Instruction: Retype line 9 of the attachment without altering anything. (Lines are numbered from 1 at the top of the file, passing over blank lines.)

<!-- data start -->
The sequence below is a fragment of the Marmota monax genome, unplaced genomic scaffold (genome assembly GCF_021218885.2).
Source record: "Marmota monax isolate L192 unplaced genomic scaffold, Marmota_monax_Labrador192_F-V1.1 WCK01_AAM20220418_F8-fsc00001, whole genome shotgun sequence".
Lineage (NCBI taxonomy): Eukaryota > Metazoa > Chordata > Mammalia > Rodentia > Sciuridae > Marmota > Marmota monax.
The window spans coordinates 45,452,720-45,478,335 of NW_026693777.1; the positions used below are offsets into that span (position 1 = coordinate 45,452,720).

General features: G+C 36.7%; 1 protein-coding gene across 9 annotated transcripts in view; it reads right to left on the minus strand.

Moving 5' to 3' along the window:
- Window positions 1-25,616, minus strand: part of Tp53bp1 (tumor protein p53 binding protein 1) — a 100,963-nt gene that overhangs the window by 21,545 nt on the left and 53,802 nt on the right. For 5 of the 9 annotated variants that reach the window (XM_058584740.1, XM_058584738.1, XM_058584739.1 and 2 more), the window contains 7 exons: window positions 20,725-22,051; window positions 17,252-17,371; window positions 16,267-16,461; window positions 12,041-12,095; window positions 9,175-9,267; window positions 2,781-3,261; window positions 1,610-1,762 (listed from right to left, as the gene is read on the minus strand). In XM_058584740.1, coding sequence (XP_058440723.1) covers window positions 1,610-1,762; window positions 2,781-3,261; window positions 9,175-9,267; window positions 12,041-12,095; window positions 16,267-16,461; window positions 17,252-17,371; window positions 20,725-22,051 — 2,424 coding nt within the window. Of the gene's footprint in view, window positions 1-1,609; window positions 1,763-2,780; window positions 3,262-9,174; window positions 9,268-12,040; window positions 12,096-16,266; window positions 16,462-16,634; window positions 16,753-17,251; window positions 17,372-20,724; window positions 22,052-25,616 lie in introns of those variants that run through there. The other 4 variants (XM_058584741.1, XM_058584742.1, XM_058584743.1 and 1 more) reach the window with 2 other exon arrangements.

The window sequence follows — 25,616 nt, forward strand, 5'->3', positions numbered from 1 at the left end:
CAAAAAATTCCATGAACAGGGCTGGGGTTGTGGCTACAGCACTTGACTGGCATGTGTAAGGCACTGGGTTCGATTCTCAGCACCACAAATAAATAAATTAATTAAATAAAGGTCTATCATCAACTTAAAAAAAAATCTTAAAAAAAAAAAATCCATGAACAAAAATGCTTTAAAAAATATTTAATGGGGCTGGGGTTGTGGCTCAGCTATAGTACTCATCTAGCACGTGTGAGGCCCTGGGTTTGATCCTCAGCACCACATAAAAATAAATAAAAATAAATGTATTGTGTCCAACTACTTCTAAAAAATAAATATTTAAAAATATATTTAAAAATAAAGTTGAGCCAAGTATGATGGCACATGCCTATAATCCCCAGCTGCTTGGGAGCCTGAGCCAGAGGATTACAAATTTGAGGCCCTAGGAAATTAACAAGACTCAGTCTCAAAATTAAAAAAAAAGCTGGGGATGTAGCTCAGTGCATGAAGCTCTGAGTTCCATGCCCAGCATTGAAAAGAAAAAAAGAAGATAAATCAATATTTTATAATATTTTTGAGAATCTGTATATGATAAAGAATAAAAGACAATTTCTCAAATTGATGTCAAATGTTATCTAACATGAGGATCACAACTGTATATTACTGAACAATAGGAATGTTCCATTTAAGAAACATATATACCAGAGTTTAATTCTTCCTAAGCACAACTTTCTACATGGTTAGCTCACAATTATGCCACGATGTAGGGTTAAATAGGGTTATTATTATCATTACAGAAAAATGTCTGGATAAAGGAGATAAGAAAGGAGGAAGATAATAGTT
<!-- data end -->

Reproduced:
CAAAAAATTCCATGAACAGGGCTGGGGTTGTGGCTACAGCACTTGACTGGCATGTGTAAGGCACTGGGTTCGATTCTCAGCACCACAAATAAATAAATTAATTAAATAAAGGTCTATCATCAACTTAAAAAAAAATCTTAAAAAAAAAAAATCCATGAACAAAAATGCTTTAAAAAATATTTAATGGGGCTGGGGTTGTGGCTCAGCTATAGTACTCATCTAGCACGTGTGAGGCCCTGGGTTTGATCCTCAGCACCACATAAAAATAAATAAAAATAAATGTATTGTGTCCAACTACTTCTAAAAAATAAATATTTAAAAATATATTTAAAAATAAAGTTGAGCCAAGTATGATGGCACATGCCTATAATCCCCAGCTGCTTGGGAGCCTGAGCCAGAGGATTACAAATTTGAGGCCCTAGGAAATTAACAAGACTCAGTCTCAAAATTAAAAAAAAAGCTGGGGATGTAGCTCAGTGCATGAAGCTCTGAGTTCCATGCCCAGCATTGAAAAGAAAAAAAGAAGATAAATCAATATTTTATAATATTTTTGAGAATCTGTATATGATAAAGAATAAAAGACAATTTCTCAAATTGATGTCAAATGTTATCTAACATGAGGATCACAACTGTATATTACTGAACAATAGGAATGTTCCATTTAAGAAACATATATACCAGAGTTTAATTCTTCCTAAGCACAACTTTCTACATGGTTAGCTCACAATTATGCCACGATGTAGGGTTAAATAGGGTTATTATTATCATTACAGAAAAATGTCTGGATAAAGGAGATAAGAAAGGAGGAAGATAATAGTT